But a lot of our fans are a younger demographic. I think we want to display or clothing the best we can but with a company named “STREAKER” people have to understand we are going to be pushing the line with some of our designs. We try to have fun with our name and brand some shirt to younger fans. We have a really busy robot shirt in years past and shirts with a Sharktopus on it, just something that everyone could buy. But then we have our shock shirts like GET NAKED and I’M A STREAKER. People find them funny and they play of the streaker theme. We try to keep it classy as possible and find models fitting for the image of the shirt.

We had Grammy nominated Jazz musician Robert Glasper in a King shirt a while back that we had on the site as well as members of Falling in Reverse. I think we just try to display things that people will pay attention to. Good looking girls and tattooed guys seem to be what works for now.

Kendra: Being out with Warped Tour for five years now, what do you think is the biggest issues you face as a business at these festivals that bands probably don’t?

Rob: Branding. A big name band will always beat out the little guy, which is sad. I see a lot of very dedicated fans that are so close minded to new music. Warped Tour was built so the little guys could be heard and the fans are slowly changing that. But I don’t think it’s done intentionally. It’s just a crazy over-saturated selling, free for all, at Warped Tour now that I think kids are sick of having people say, “Come check out my band,” every five steps. They have an agenda and they know who they want to see and what they want to buy. It’s our job to make them open up a little and take two minutes out of their day to try something new, and 90% of the time they actually like what they are hearing and then they feel embarrassed that they almost blew off one of us.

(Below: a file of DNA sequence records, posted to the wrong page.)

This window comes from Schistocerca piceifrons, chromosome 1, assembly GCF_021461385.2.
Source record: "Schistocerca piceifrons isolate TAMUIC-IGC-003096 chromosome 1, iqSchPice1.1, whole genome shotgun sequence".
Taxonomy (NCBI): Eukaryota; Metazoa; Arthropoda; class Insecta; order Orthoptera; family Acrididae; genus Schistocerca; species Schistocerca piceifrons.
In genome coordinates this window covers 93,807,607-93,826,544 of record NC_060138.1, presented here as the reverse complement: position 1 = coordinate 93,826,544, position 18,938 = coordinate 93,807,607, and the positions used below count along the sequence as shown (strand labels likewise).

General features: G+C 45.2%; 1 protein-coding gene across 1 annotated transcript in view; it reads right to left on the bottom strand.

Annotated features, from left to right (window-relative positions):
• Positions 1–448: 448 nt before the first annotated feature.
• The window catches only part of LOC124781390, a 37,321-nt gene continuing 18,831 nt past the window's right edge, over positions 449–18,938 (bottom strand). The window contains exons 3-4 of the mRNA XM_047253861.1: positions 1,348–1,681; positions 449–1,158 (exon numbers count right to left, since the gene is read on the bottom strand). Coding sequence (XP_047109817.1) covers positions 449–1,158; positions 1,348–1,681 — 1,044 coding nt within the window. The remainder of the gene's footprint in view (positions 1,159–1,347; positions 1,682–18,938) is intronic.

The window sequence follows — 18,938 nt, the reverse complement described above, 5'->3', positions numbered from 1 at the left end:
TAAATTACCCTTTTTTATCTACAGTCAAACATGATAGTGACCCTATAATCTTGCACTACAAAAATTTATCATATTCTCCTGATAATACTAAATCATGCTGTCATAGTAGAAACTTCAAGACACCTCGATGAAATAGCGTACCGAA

Kendra: What were you more concerned about, Disney owning Star Wars or the election, and why?

Rob: Now you guys are actually trying to play off my nerd love of Star Wars haha. I won’t lie I was shocked at the Disney purchase and I will say I’m extremely skeptical of the next few movies. Hopefully Disney will do them justice.

But I personally was more concerned with the election. Streaker is a very open minded company. I lived in the Park Ave area of Rochester, NY for many years which has a very large gay community and we at Streaker are very accepting of. We post on our page almost weekly gay rights post just so the community knows they have our support. All of October we had a cover photo stating it was “OUT-ober” encouraging people to come out of the closet especially on national coming out day. I won’t sit here and say I was overly thrilled with either of the main candidates but I felt shocked that civil rights were still having this much of an impact on an election in 2012. I personally felt we needed to fix our social issues before we worry about our economic issues.

Kendra: If you had to make a mixtape of 5 songs that represented Streaker Records best, which 5 would you choose?

Rob: Love this part and this isn’t hard for me as we have a pretty diverse roster:
The Drama State “If Your Left Ear Itches
Storm The Bay “Tell Dan K I’m Looking For Him
Amberain “We Are Ghosts
A Kings Affliction “Howie Ball
Crimson Tigers “The Lionheart